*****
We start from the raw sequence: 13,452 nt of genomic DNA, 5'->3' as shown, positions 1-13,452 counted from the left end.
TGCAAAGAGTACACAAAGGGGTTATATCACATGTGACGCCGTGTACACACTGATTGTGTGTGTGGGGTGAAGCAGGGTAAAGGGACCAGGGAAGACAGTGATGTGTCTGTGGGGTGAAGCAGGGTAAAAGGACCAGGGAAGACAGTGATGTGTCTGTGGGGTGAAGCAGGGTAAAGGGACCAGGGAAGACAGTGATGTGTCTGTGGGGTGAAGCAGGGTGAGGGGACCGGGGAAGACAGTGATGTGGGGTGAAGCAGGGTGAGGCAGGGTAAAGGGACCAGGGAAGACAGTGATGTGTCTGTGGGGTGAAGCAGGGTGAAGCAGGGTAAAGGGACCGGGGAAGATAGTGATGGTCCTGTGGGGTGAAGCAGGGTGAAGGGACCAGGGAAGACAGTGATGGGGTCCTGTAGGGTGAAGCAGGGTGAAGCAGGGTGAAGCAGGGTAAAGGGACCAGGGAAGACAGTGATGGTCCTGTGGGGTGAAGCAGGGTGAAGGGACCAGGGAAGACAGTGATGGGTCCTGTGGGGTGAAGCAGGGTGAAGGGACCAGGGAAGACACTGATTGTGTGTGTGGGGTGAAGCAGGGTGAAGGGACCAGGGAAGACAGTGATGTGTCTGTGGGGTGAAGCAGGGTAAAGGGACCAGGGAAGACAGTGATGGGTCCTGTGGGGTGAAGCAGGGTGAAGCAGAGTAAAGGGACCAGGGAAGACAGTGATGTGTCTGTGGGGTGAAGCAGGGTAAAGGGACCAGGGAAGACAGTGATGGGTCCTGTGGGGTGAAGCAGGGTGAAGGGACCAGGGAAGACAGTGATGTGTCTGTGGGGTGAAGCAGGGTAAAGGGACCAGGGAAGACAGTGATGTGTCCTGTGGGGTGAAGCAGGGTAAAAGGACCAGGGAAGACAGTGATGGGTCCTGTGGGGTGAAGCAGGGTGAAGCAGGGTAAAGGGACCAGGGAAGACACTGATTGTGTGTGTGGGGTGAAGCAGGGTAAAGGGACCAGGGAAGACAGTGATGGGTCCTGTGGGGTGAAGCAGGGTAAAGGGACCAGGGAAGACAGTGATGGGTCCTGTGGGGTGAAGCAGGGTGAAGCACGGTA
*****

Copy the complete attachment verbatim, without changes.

We start from the raw sequence: 13,452 nt of genomic DNA, 5'->3' as shown, positions 1-13,452 counted from the left end.
TGCAAAGAGTACACAAAGGGGTTATATCACATGTGACGCCGTGTACACACTGATTGTGTGTGTGGGGTGAAGCAGGGTAAAGGGACCAGGGAAGACAGTGATGTGTCTGTGGGGTGAAGCAGGGTAAAAGGACCAGGGAAGACAGTGATGTGTCTGTGGGGTGAAGCAGGGTAAAGGGACCAGGGAAGACAGTGATGTGTCTGTGGGGTGAAGCAGGGTGAGGGGACCGGGGAAGACAGTGATGTGGGGTGAAGCAGGGTGAGGCAGGGTAAAGGGACCAGGGAAGACAGTGATGTGTCTGTGGGGTGAAGCAGGGTGAAGCAGGGTAAAGGGACCGGGGAAGATAGTGATGGTCCTGTGGGGTGAAGCAGGGTGAAGGGACCAGGGAAGACAGTGATGGGGTCCTGTAGGGTGAAGCAGGGTGAAGCAGGGTGAAGCAGGGTAAAGGGACCAGGGAAGACAGTGATGGTCCTGTGGGGTGAAGCAGGGTGAAGGGACCAGGGAAGACAGTGATGGGTCCTGTGGGGTGAAGCAGGGTGAAGGGACCAGGGAAGACACTGATTGTGTGTGTGGGGTGAAGCAGGGTGAAGGGACCAGGGAAGACAGTGATGTGTCTGTGGGGTGAAGCAGGGTAAAGGGACCAGGGAAGACAGTGATGGGTCCTGTGGGGTGAAGCAGGGTGAAGCAGAGTAAAGGGACCAGGGAAGACAGTGATGTGTCTGTGGGGTGAAGCAGGGTAAAGGGACCAGGGAAGACAGTGATGGGTCCTGTGGGGTGAAGCAGGGTGAAGGGACCAGGGAAGACAGTGATGTGTCTGTGGGGTGAAGCAGGGTAAAGGGACCAGGGAAGACAGTGATGTGTCCTGTGGGGTGAAGCAGGGTAAAAGGACCAGGGAAGACAGTGATGGGTCCTGTGGGGTGAAGCAGGGTGAAGCAGGGTAAAGGGACCAGGGAAGACACTGATTGTGTGTGTGGGGTGAAGCAGGGTAAAGGGACCAGGGAAGACAGTGATGGGTCCTGTGGGGTGAAGCAGGGTAAAGGGACCAGGGAAGACAGTGATGGGTCCTGTGGGGTGAAGCAGGGTGAAGCACGGTA